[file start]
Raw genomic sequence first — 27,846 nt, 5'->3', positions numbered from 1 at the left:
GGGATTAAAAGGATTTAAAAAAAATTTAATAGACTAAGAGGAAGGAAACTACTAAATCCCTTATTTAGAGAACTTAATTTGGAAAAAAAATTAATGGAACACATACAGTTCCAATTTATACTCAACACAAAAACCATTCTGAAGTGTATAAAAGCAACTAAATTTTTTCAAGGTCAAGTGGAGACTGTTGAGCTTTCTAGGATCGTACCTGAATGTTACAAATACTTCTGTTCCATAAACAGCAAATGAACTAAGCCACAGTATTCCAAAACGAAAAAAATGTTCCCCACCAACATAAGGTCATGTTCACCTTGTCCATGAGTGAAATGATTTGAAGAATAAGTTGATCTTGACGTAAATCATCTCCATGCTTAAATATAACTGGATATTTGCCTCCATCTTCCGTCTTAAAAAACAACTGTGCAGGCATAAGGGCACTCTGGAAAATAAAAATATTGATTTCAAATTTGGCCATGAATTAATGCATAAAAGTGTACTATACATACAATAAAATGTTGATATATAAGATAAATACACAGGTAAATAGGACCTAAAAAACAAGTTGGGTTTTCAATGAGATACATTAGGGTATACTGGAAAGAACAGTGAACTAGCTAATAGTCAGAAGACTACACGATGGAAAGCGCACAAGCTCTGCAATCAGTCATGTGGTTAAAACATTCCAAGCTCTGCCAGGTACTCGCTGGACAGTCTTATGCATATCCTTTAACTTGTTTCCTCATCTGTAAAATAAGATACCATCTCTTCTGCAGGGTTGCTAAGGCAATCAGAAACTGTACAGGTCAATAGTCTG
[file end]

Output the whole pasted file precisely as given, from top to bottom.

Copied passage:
Raw genomic sequence first — 27,846 nt, 5'->3', positions numbered from 1 at the left:
GGGATTAAAAGGATTTAAAAAAAATTTAATAGACTAAGAGGAAGGAAACTACTAAATCCCTTATTTAGAGAACTTAATTTGGAAAAAAAATTAATGGAACACATACAGTTCCAATTTATACTCAACACAAAAACCATTCTGAAGTGTATAAAAGCAACTAAATTTTTTCAAGGTCAAGTGGAGACTGTTGAGCTTTCTAGGATCGTACCTGAATGTTACAAATACTTCTGTTCCATAAACAGCAAATGAACTAAGCCACAGTATTCCAAAACGAAAAAAATGTTCCCCACCAACATAAGGTCATGTTCACCTTGTCCATGAGTGAAATGATTTGAAGAATAAGTTGATCTTGACGTAAATCATCTCCATGCTTAAATATAACTGGATATTTGCCTCCATCTTCCGTCTTAAAAAACAACTGTGCAGGCATAAGGGCACTCTGGAAAATAAAAATATTGATTTCAAATTTGGCCATGAATTAATGCATAAAAGTGTACTATACATACAATAAAATGTTGATATATAAGATAAATACACAGGTAAATAGGACCTAAAAAACAAGTTGGGTTTTCAATGAGATACATTAGGGTATACTGGAAAGAACAGTGAACTAGCTAATAGTCAGAAGACTACACGATGGAAAGCGCACAAGCTCTGCAATCAGTCATGTGGTTAAAACATTCCAAGCTCTGCCAGGTACTCGCTGGACAGTCTTATGCATATCCTTTAACTTGTTTCCTCATCTGTAAAATAAGATACCATCTCTTCTGCAGGGTTGCTAAGGCAATCAGAAACTGTACAGGTCAATAGTCTG